According to Indian press reports, the country’s Department of Telecommunications (DoT) is having trouble with its incentive scheme encouraging local production of telecommunications network equipment.
We announced in June that India is planning to ramp up incentives for the local manufacture of mobile phones through the introduction of a number of electronics manufacturing schemes. This seems to have enjoyed a good response.
However, a similar production-linked incentive scheme to encourage local production of telecommunications network equipment has reportedly been less popular with major names like Samsung, Nokia and Ericsson.
There is, apparently, a manufacturing cost disadvantage for vendors siting their factories in India compared to countries like Vietnam, Thailand, the Philippines and China, which is one reason that incentivising companies to come to India is part of DoT policy.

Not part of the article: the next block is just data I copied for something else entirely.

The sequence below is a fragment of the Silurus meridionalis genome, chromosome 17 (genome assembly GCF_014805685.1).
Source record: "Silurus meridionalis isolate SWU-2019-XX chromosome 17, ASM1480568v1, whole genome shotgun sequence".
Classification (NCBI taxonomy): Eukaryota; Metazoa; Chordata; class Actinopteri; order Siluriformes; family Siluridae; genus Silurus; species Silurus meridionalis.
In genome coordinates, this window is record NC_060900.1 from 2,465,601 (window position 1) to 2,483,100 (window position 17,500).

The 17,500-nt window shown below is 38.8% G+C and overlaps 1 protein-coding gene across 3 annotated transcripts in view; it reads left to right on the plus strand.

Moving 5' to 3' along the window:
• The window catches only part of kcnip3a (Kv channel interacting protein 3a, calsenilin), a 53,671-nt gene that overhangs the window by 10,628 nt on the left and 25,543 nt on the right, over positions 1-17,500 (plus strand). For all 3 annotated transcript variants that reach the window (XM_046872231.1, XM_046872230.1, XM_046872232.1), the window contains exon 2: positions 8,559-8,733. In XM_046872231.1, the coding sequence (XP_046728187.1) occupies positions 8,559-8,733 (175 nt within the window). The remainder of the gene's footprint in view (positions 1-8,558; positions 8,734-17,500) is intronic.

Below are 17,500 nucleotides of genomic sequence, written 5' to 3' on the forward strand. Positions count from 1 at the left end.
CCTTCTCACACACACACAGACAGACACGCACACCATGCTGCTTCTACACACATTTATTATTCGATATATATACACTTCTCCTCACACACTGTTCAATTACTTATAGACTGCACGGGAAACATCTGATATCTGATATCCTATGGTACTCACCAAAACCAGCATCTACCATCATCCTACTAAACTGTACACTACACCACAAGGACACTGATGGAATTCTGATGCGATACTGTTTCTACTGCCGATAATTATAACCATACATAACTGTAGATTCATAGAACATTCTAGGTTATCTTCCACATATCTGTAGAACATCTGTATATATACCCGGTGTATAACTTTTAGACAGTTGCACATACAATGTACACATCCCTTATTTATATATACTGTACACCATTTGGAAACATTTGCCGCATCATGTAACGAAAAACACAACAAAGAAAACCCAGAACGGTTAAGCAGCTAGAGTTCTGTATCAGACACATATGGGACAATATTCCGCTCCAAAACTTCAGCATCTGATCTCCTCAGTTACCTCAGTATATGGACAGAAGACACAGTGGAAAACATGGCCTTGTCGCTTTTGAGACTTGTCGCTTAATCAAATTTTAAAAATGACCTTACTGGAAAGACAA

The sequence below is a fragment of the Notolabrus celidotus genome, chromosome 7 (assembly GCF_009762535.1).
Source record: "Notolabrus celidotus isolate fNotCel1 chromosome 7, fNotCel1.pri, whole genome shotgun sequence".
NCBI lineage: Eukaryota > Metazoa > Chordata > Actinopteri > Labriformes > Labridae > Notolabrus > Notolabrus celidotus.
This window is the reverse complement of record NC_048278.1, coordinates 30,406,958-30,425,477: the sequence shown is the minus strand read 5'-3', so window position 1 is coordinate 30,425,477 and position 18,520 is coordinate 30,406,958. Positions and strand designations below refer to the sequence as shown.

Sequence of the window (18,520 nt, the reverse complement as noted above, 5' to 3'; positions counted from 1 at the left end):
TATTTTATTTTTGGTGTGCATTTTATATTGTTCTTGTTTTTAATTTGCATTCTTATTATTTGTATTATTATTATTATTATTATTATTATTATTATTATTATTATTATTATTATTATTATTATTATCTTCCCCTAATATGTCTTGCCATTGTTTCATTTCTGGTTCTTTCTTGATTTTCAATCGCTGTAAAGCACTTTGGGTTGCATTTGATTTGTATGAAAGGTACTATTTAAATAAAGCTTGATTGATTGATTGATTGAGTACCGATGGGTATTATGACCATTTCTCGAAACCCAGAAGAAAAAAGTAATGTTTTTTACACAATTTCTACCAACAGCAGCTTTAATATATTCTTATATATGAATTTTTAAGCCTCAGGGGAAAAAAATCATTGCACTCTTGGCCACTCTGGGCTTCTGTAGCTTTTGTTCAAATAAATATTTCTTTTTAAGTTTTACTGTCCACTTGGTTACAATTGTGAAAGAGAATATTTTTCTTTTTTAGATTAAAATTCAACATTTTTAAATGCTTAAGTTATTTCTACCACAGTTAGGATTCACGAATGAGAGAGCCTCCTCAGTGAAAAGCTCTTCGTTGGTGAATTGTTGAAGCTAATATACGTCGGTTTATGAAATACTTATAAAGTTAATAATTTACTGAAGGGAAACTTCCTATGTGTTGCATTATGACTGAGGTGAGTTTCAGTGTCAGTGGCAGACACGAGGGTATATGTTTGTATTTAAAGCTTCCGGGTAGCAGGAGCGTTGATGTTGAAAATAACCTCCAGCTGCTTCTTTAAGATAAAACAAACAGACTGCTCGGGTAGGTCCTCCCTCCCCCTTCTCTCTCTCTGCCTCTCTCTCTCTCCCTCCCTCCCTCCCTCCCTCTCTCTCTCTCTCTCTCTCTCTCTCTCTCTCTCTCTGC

Nevertheless, the fact that vendors, most of which have plants in India already, are being asked to hand over around $66.8 million – $93.5 million to set up new plants is one likely reason for this lack of enthusiasm. Huawei and ZTE, of course, are already uncertain about their future in India, given the rather uncomfortable state of India-China relations at the moment.
More to the point, this isn’t a great time for the Indian telecommunications market in general and 5G in particular. More than one Indian operator is still dealing with debt that includes vast sums in AGR dues, which means they may be wary about investment, and especially 5G investment. There’s also the problem of pandemic-inspired economic uncertainty.
Where, one might ask, is the market that will justify tens of millions of dollars of extra upfront expenditure by equipment vendors?